As in a theater, a huge curtain opens. Not on a stage but on a large apartment, which will be the place for a show. Burlesque, baroque, sensual, violent show. The spectacle of a daily existence transformed into an extreme performance.
Per game? Without a doubt. By madness? In part at least. By intimate suffering and desperate quest for ways out of his anxieties? Certainly. By megalomania, childishness, egocentrism? Certainly, certainly, but what did we say when we said that? By humanity pushed to its limits, exacerbated to the point of ridicule and odiousness at certain times, overwhelming with sincerity and lucidity at others.
You know a little, a lot or not at all who was Rainer Werner Fassbinder. Depending on the case, you will not see the same film when watching François Ozon’s twenty-first feature film. In any case, you will see a dizzying and poignant film.
Knowing what was and what made the ogre-superhero of modern German cinema necessarily modifies the vision of the film. Just like knowing that one of his twenty-five films shot at a devilish pace between 1969 and his death at age 37 in 1982 is called Petra von Kant’s Bitter Tears. peter von kant resumes the main canvas.
It was about the devastating relationship between a great fashion designer and a poor young woman under the gaze of the submissive servant. Of Petra at To fart, same synopsis, but with men in all these roles. Ignoring everything about this filiation changes the way of receiving the film ofozonbut in no way prevents the multiple emotions it arouses.
A cyclone behind closed doors
Claiming the physical resemblance and transgressive behavior of Fassbinder, Denis Ménochet is an impressive and very moving Peter von Kant, filmmaker caught up in the vertigo of his success and his many impulses, from which the suicidal dimension is never absent.
Under the gaze of Karl, the fearless and mute servant, the relations of the disproportionate central figure – and suffering from this disproportion – and the young Amir (Khalil Ben Gharbia) erected as prince of fantasies of the master of the place, trigger a kind of cyclone behind closed doors, which leaves no affect unaffected.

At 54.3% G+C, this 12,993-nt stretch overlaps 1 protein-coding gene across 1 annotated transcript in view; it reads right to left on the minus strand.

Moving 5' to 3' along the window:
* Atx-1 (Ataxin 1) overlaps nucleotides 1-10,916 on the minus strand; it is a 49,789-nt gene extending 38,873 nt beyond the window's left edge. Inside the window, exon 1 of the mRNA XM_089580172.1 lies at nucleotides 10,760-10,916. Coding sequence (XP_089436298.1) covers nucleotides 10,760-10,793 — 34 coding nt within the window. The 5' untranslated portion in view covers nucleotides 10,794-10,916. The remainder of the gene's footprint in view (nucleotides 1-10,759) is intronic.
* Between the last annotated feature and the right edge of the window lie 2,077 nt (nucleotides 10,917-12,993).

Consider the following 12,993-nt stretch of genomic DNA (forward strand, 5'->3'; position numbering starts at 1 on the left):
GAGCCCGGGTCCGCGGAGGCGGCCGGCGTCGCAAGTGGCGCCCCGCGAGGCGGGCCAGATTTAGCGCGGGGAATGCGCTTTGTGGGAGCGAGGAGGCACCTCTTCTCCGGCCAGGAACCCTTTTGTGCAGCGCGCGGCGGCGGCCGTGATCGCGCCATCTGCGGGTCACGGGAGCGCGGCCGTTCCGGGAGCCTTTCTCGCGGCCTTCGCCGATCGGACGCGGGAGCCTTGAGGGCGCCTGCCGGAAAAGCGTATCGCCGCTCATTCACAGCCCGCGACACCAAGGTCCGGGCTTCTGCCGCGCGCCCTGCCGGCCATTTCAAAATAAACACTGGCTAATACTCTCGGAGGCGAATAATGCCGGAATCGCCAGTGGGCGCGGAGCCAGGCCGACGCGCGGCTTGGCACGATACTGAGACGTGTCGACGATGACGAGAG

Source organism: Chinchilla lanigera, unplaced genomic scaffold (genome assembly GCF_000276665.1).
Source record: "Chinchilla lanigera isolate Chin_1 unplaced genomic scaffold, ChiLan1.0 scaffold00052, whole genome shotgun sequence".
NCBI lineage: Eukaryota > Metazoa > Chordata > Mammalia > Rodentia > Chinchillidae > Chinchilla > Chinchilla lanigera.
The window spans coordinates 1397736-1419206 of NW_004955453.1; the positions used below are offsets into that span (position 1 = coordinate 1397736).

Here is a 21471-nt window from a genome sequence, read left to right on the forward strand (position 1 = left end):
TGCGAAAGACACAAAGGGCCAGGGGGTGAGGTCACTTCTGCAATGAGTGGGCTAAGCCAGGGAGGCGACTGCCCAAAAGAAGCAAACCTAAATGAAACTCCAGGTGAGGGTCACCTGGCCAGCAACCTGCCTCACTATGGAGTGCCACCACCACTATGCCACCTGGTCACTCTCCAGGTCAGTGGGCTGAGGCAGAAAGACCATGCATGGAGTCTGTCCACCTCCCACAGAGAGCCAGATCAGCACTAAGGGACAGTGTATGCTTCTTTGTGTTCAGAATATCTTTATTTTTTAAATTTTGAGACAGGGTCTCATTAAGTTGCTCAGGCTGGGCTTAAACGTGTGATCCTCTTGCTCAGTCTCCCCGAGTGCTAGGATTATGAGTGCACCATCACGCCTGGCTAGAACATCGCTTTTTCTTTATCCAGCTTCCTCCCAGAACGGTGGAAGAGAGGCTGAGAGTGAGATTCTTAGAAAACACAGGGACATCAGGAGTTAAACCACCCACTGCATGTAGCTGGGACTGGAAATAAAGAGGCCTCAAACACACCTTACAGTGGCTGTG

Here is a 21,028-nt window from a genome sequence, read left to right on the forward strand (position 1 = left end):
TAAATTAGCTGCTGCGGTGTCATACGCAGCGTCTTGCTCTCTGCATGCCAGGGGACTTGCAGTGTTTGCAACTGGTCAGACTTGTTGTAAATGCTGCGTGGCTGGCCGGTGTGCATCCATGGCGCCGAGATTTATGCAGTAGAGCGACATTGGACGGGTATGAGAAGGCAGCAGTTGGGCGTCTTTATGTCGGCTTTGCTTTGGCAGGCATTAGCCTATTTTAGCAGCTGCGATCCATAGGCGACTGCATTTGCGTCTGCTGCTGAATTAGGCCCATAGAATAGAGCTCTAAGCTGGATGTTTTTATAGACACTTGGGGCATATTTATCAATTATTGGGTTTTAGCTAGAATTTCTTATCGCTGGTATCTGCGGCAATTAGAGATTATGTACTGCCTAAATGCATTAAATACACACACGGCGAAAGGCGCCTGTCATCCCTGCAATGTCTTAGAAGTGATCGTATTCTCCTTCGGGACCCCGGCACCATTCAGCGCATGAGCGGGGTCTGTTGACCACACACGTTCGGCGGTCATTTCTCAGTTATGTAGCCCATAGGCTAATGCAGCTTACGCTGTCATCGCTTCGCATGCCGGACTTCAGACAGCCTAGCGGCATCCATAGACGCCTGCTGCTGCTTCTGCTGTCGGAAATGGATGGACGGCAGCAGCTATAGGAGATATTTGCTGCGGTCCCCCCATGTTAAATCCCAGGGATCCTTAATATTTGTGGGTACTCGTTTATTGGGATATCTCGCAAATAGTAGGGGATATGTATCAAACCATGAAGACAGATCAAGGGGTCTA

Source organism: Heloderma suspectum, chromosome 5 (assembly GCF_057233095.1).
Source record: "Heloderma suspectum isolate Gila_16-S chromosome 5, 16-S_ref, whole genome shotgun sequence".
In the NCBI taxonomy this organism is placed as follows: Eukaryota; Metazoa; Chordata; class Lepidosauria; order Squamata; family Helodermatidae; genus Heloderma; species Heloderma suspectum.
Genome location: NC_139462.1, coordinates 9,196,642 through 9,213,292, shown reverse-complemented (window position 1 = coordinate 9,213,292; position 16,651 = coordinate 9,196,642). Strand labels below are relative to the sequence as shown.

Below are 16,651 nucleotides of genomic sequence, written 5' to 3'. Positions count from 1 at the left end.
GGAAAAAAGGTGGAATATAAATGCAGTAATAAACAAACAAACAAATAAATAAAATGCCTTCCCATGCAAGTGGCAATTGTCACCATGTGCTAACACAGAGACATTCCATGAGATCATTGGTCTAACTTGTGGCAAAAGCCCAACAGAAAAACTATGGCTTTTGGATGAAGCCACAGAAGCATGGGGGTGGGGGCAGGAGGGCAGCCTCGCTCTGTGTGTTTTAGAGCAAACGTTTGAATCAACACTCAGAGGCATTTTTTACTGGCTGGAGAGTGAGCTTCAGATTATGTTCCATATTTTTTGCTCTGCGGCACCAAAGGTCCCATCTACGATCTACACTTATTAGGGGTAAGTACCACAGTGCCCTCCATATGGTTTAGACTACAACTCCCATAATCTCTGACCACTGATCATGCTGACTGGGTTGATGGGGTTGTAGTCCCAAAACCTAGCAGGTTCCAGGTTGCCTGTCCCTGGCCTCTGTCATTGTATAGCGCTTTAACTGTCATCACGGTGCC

Peter, Amir, Karl, and also the friend, Sidonie, later the mother and then Peter’s daughter are archetypes as well as characters—and very few of the actual people from whom they were modeled.
Sidonie (Isabelle Adjani) who once had a major role in the life and work of Peter, and now plays, with affection and perversity, her own score. | Diaphane
It will be without great challenge to identify Ingrid Caven in the actress and singer played by Isabelle Adjani, and much more decisive to affirm that Adjani offers here, and by far, his best interpretation since… for a very, very long time. As there is no need to know the models of the servant encamped with a way of tragicomic genius by Stefan Crepon.
One said “physical resemblance” between Ménochet and Fassbinder, for the roundness of the features and the imposing stature; it was going too fast: the French actor does not really resemble the German filmmaker and playwright. There is on his face and in his look a childhood, a sweetness very far from the interior and tragic fury of the author and interpreter of Love is colder than death.
And it’s much better this way, in the mystery of gaps like points of rapprochement. It’s a movie, you know? A scene where Peter begins to film the handsome Amir will suffice to proclaim the powers of unveiling of the movie theaterfar beyond literal realism, but never entirely at odds with reality.